A Primer on the Saudi-Backed LIV Golf League, Including the Threat to the PGA Tour and the Phil Mickelson and Greg Norman Controversy

Embed from Getty ImagesTHIS IS FOR US, you and me, as I decided to write this piece to document the basics on this evolving golf story.

What is this new Saudi-backed golf league?

Sometimes called the Super Golf League and also known as LIV Golf, it’s essentially a rival tour to the PGA Tour and the DP World Tour (European Tour).

How is it financed?

LIV Golf is backed by the Public Investment Fund, which is Saudi Arabia’s sovereign wealth fund.

How is Greg Norman involved?

Greg Norman is the CEO of  LIV Golf. He was named CEO in October 2021.

How is Phil Mickelson involved?

PGA Tour star and Hall of Famer Phil Mickelson has been an active and vocal proponent of LIV Golf. In late February some of Mickelson’s comments stirred controversy (see below). He has taken a break from playing tournament golf, including the Masters and now the PGA Championship, which he won in 2021. He is one of three PGA champions in the last 75 years to not defend his title. Mickelson has also stayed out of the public eye.

How will the new league work?

The league plans an eight-event schedule called the LIV Golf Invitational Series beginning in June. The no-cut 54-hole tournaments are to be played in England, the United States, Saudi Arabia and Thailand. The fields will be 48 players and include a team and individual component. Total prize money for the series is in excess of $250 million.

Why is the PGA Tour threatened?

The PGA Tour doesn’t want to lose any of the world’s best players (who are also PGA Tour members) to a rival tour. It could/would impact a lot of things: its golf product and brand; its tournaments, sponsorships, network contracts and charitable work; and perhaps more.

Aren’t the players independent contractors who can play anywhere?

Technically, yes.

However, the PGA Tour is a membership organization with tournament regulations. It has denied waiver requests by PGA Tour players who have asked for permission to play in LIV Golf’s first event in England.

“We have notified those who have applied that their request has been declined in accordance with the PGA TOUR Tournament Regulations. As such, TOUR members are not authorized to participate in the Saudi Golf League’s London event under our Regulations,” said PGA Tour senior vice president Tyler Dennis in a memo to players. “As a membership organization, we believe this decision is in the best interest of the PGA TOUR and its players.”

The PGA Tour has also threatened suspension and permanent bans for players who defect.

The DP World Tour, in a strategic alliance with the PGA Tour, has taken similar positions with its players.

What’s the controversy about?

There’s plenty, but here’s a start.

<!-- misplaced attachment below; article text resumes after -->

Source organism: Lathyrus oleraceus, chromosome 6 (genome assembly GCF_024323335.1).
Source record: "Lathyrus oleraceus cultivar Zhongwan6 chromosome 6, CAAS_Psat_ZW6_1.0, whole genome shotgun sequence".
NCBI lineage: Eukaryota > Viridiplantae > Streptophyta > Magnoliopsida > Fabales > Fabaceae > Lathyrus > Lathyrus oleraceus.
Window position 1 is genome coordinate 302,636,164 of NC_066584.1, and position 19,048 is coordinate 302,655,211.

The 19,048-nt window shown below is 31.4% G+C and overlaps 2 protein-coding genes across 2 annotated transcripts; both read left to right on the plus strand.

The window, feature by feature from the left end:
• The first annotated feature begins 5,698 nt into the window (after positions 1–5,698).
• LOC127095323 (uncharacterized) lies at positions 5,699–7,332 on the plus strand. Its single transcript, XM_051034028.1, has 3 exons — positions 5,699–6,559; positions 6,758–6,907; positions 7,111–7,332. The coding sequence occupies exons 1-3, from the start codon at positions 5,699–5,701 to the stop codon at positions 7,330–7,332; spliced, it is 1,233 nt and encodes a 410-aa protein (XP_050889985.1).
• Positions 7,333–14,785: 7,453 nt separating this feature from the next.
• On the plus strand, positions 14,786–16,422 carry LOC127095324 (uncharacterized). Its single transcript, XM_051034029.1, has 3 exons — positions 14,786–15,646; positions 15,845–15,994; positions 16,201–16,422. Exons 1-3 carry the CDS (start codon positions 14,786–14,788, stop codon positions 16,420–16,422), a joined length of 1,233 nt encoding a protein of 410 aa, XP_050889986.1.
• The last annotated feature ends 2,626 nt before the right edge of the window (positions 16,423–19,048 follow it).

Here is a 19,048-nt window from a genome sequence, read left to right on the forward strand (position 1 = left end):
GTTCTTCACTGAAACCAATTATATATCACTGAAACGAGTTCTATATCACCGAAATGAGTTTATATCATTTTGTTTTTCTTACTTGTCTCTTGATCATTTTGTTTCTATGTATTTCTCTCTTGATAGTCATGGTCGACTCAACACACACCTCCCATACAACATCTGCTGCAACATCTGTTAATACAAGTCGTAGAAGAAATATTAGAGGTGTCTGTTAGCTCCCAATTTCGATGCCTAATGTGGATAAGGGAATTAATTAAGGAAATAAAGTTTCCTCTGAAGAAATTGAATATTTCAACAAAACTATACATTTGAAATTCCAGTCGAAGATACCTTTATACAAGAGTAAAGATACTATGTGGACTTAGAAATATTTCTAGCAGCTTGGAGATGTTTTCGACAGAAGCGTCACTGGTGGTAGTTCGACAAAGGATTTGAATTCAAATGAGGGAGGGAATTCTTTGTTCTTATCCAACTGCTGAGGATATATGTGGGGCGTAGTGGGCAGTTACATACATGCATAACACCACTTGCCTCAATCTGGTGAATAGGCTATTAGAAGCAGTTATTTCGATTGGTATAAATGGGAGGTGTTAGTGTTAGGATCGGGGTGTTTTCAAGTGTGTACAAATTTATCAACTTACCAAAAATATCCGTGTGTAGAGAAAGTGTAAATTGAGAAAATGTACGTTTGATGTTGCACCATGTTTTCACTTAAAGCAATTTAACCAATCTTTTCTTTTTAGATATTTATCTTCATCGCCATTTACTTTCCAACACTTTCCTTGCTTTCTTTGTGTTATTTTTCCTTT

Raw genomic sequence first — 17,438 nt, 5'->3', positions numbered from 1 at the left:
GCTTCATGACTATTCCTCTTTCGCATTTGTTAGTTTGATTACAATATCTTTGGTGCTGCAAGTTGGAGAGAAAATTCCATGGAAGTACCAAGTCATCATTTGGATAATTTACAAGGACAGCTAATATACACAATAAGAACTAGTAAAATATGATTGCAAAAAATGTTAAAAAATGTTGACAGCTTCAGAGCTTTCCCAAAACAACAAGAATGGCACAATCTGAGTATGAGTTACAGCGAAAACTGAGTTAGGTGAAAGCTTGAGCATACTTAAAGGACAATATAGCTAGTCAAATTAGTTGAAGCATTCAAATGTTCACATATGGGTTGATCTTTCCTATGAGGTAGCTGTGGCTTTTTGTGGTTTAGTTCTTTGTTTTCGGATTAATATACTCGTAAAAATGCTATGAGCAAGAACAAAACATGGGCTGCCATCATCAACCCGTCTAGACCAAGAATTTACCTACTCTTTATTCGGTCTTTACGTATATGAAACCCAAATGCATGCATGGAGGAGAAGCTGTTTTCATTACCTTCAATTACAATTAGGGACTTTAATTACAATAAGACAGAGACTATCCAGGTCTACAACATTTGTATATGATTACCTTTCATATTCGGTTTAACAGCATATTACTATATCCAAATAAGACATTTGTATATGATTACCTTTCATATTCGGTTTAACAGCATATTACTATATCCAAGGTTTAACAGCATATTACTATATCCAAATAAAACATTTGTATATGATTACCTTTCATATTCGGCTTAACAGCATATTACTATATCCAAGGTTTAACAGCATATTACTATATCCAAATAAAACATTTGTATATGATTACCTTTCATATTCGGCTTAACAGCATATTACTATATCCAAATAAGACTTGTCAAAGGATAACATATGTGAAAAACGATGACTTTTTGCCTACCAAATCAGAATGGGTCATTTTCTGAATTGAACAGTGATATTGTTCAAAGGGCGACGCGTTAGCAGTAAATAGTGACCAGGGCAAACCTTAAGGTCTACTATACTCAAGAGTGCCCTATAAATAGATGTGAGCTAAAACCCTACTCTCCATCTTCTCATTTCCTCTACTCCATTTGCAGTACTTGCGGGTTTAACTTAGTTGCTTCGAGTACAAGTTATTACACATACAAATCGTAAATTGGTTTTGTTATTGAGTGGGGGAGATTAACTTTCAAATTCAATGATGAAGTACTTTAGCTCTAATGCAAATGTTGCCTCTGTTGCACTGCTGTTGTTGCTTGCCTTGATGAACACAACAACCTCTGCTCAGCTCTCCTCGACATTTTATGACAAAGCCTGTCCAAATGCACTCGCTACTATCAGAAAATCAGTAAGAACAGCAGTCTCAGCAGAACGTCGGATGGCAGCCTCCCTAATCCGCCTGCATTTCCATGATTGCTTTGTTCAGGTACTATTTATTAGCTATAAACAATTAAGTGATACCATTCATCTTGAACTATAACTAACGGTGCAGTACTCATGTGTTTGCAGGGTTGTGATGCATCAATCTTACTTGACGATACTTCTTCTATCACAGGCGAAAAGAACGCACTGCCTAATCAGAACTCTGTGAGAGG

The new league is funded and backed by the Saudi government and its crown prince, who are infamous for their human-rights record, including the 2018 murder of Washington Post journalist Jamal Khashoggi, who had openly criticized the crown prince.

In his comments that surfaced before his exile, Phil Mickelson admitted as much. Golf writer and Mickelson biographer Alan Shipnuck reported the following in February:

[Phil] didn’t pretend to be excited about hitching his fortunes to Saudi Arabia, admitting the SGL was nothing more than what he called “sportswashing” by a brutally repressive regime.

“They’re scary motherf—ers to get involved with,” he said. “We know they killed [Washington Post reporter and U.S. resident Jamal] Khashoggi and have a horrible record on human rights. They execute people over there for being gay. Knowing all of this, why would I even consider it? Because this is a once-in-a-lifetime opportunity to reshape how the PGA Tour operates. They’ve been able to get by with manipulative, coercive, strong-arm tactics because we, the players, had no recourse. As nice a guy as [PGA Tour commissioner Jay Monahan] comes across as, unless you have leverage, he won’t do what’s right. And the Saudi money has finally given us that leverage. I’m not sure I even want [the SGL] to succeed, but just the idea of it is allowing us to get things done with the [PGA] Tour.”

More recently, when asked about the Saudis’ human rights record and Khashoggi, Greg Norman said, “We’ve all made mistakes.” LIV Golf later issued a statement saying that everyone agrees the Khashoggi killing was “reprehensible,” including Greg Norman.

There has been strong public reaction to Mickelson’s and Norman’s various comments, many finding their words and stances offensive and openly wondering about their motivations related to the new league.

Is it for the good of golf and about providing players more opportunities, or is it simply a new and bigger money grab?

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Neil Sagebiel

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